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Mentha – Wikipedia

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**Botanical Description and Taxonomy**:
– Mints are aromatic, perennial herbs with wide-spreading stolons, square stems, and serrated leaves.
– Flowers are white to purple, produced in verticillasters, with nutlet fruit.
– Mentha belongs to the tribe Mentheae in the subfamily Nepetoideae, with around 18-24 recognized species.
– Taxonomy challenges arise from over 3,000 published names and hybridization.

**Cultivation and Species**:
– Mints thrive in cool, moist spots, spreading rapidly through runners.
– Propagation through cuttings is more reliable than seeds.
– Common commercial mints include peppermint, spearmint, and apple mint.
– Recognized species include Mentha alaica, Mentha aquatica, and others.

– Mint leaves are used in teas, jellies, candies, and various cuisines globally.
– Mint is essential in Indian, Middle Eastern, British, and American cuisines.
– Mint is used fresh, dried, refrigerated, frozen, or in dried form.
– Mints are used as companion plants for pest repulsion and attracting beneficial insects.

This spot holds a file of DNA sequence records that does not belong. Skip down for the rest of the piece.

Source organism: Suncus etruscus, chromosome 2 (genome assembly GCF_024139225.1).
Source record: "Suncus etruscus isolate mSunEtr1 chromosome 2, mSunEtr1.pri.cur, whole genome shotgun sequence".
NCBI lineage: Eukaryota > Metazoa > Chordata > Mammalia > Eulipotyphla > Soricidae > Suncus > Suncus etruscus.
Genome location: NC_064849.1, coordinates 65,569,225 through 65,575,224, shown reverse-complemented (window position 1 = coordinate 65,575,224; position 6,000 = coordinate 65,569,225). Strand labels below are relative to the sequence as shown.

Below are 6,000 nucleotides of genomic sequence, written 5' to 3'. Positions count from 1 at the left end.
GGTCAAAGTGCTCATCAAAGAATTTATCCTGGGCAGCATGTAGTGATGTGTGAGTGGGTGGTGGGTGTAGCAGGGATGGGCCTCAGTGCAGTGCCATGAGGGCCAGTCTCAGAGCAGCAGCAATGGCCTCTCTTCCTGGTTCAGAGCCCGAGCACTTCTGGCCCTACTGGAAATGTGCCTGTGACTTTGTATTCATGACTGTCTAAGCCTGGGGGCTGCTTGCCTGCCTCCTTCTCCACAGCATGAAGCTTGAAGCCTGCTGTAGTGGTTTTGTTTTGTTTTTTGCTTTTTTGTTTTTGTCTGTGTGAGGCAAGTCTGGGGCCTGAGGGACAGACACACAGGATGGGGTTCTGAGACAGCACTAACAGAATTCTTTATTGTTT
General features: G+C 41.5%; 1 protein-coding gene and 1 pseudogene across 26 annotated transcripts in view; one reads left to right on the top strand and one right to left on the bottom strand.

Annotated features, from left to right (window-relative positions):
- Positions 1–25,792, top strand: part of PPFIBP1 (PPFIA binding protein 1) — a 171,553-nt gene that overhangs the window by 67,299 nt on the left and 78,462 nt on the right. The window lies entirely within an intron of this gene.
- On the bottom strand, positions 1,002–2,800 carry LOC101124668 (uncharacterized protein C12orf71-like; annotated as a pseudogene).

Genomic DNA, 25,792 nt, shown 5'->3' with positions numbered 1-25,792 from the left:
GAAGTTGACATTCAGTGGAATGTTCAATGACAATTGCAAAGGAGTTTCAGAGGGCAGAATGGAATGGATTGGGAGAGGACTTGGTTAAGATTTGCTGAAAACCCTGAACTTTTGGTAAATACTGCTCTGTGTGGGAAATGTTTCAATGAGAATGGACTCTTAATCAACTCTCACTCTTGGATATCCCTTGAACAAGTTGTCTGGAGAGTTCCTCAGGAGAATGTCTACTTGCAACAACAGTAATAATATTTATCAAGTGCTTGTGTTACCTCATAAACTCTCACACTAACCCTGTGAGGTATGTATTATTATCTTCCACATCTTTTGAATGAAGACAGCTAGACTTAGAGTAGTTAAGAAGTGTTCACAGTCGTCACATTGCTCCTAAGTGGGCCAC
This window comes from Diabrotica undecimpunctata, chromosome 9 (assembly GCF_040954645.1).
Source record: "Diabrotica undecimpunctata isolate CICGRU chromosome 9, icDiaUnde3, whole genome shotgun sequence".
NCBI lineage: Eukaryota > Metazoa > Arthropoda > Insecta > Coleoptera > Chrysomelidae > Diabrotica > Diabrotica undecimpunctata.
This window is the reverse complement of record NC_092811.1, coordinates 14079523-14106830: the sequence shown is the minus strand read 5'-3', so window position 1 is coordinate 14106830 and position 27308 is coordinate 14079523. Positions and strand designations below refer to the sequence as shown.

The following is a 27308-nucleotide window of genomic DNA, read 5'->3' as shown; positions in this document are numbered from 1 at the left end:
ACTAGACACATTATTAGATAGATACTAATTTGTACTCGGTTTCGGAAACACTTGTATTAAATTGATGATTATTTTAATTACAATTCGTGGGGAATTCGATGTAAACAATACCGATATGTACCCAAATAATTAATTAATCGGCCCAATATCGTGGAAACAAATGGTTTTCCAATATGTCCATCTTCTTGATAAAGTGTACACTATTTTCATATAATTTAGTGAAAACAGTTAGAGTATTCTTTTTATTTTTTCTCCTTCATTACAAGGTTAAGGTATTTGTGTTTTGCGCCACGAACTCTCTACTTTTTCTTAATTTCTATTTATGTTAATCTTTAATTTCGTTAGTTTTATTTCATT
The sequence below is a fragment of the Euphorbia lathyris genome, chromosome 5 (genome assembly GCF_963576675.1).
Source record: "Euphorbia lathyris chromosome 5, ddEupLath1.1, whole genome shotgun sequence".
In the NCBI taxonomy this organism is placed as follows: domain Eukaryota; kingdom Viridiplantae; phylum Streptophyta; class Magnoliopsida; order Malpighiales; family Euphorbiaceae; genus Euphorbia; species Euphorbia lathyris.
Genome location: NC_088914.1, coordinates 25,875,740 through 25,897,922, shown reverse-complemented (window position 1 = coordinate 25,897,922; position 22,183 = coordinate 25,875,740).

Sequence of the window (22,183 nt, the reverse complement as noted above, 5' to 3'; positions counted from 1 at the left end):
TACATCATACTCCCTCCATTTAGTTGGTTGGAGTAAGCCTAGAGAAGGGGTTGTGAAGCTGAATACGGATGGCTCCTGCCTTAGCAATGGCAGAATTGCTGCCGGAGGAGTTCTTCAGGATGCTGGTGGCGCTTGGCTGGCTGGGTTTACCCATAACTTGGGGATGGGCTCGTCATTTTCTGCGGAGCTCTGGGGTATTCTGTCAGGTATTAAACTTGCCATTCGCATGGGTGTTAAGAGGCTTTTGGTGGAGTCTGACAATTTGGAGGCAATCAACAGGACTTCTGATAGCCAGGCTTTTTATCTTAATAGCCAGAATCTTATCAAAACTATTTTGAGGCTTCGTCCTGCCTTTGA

**Traditional Medicine, Cosmetics, and Insecticides**:
– Mint has been historically used for medicinal purposes, including treating stomach aches and chest pains.
– Menthol from mint essential oil is used in cosmetics and perfumes.
– Mint oil serves as an eco-friendly insecticide effective against wasps, hornets, ants, and cockroaches.
– Mint is used in aromatherapy for post-surgery nausea relief.

**Health Benefits, Risks, and Culinary Uses**:
– Mint is rich in antioxidants and aids digestion, relieving indigestion.
– Menthol in mint helps alleviate symptoms of IBS and reduce nausea and headaches.
– Mint has antimicrobial properties and is used in traditional medicine for various ailments.
– Potential risks include allergies, toxicity in large amounts, and worsened symptoms in GERD patients.
– Culinary uses of mint include flavoring dishes, making beverages, desserts, and being a staple in Middle Eastern cuisine.

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